Fettercairn Jewel goes on display at National Museum of Scotland in Edinburgh
An exceptionally rare Scottish Renaissance jewel has gone on permanent display at National Museum of Scotland.
The 16th century enamelled gold pendant locket is set with an almandine garnet and dates to c.1570-80. The 'exquisite work of art' is also a key to understanding the wider culture of the Scottish Renaissance.
The Fettercairn Jewel was recently acquired thanks to the Art Fund, The National Lottery and the National Museums Scotland Charitable Trust. The jewel is installed in the Kingdom of the Scots gallery at the Museum, on Edinburgh's Chambers Street.
The acquisition of the Fettercairn Jewel
The pendant was sold at auction alongside numerous works of art and artefacts from the private collection of the Forbes family whose ancestral home is Fettercairn House in Pitsligo, Aberdeenshire. The Forbes of Pitsligo descend from Sir William Forbes, brother of Alexander Forbes, first Lord Forbes. Both branches were prominent, elite families in the 16th century. The first Lord Forbes married the granddaughter of King Robert II of Scotland and daughter of Douglas, earl of Angus.
The Jewel is oval in form with a scroll fastening at the top to hold a gold ring. It would have been worn as a pendant on a chain and probably had a pearl or precious stone hanging beneath it. The image on the reverse centres on the figure of Mercury, wearing a winged helmet and striding from left to right.
To the right of Mercury’s feet sits a white dog looking upwards, and to the left a vase containing a striking arrangement of vibrant flowers. An urban scene sits in the background, with an array of exotic and domestic birds and insects flying over clusters of buildings. The enormous rectangular almandine garnet on the front of the piece is set prominently amongst a decorative enamelled scheme to enhance its beauty.
Gift giving at the royal court
During the Scottish Renaissance there was a practice of extensive court gift-giving of jewellery and a vast amount of jewellery was gifted each year by the royal family to Scotland’s elite families. National Museums Scotland will investigate potential links between the Jewel and the Scottish royal court. It will also investigate the potential of its links to the Darnley Jewel, now in the Royal Collection, commissioned at some time between 1564 and 1571 by Lady Margaret Douglas, Countess of Lennox, for her husband Matthew Stewart, Earl of Lennox and Regent of Scotland, and owned by both Horace Walpole and Queen Victoria. It is possible that the Fettercairn Jewel was made by the same jeweller in Edinburgh.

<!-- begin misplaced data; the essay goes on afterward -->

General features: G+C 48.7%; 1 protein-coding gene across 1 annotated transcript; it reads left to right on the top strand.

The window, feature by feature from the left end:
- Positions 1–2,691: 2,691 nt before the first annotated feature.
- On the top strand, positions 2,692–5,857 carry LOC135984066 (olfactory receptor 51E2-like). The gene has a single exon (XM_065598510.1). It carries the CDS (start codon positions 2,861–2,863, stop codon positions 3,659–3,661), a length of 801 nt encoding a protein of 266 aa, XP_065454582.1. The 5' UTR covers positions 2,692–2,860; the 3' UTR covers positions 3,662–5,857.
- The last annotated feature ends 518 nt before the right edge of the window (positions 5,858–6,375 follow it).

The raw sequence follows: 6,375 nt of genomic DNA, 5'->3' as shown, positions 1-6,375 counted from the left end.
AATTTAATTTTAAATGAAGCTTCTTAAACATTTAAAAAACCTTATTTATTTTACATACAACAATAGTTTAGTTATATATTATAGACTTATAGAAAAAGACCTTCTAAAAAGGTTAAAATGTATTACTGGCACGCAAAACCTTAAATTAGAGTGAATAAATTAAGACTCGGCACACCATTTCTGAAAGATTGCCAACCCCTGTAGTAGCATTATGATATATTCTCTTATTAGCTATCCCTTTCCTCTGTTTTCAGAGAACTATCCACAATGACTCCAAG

National Museums Scotland has the best collection of Scottish Renaissance material in the world. The bulk of surviving material tends to be items produced in larger quantities, such as arms and armour, tableware and architectural fragments. Personal and individual objects are much rarer due to their bespoke production and their low survival rates. Jewellery is very rare as, historically, materials were re-used as time passed by; objects like the Fettercairn Jewel are almost unique.
500 years of history
David Forsyth, Principal Curator, Scottish History and Archaeology Department at National Museums Scotland said, 'I am delighted that this important object is now on display for our visitors to enjoy. It significantly enhances the national collections and offers the opportunity for new insights into the Renaissance period in Scotland. We are hugely grateful to the Art Fund and The National Lottery for making this important acquisition possible.'
Gillian Findlay member of the Heritage Lottery Fund’s Scotland Committee added: 'This beautiful pendant has travelled intact through over 500 years of history. It will have been worn with pride and care by many interesting people through the centuries. I am delighted, that thanks to players of The National Lottery, we can continue to care for it and take pride in its heritage. It is sure to unlock some fascinating insights to Scottish Renaissance history.'
National Museum of Scotland, Chambers Street, Edinburgh EH1 1JF; tel: 0300 123 6789; website.
(image copyright National Museums Scotland)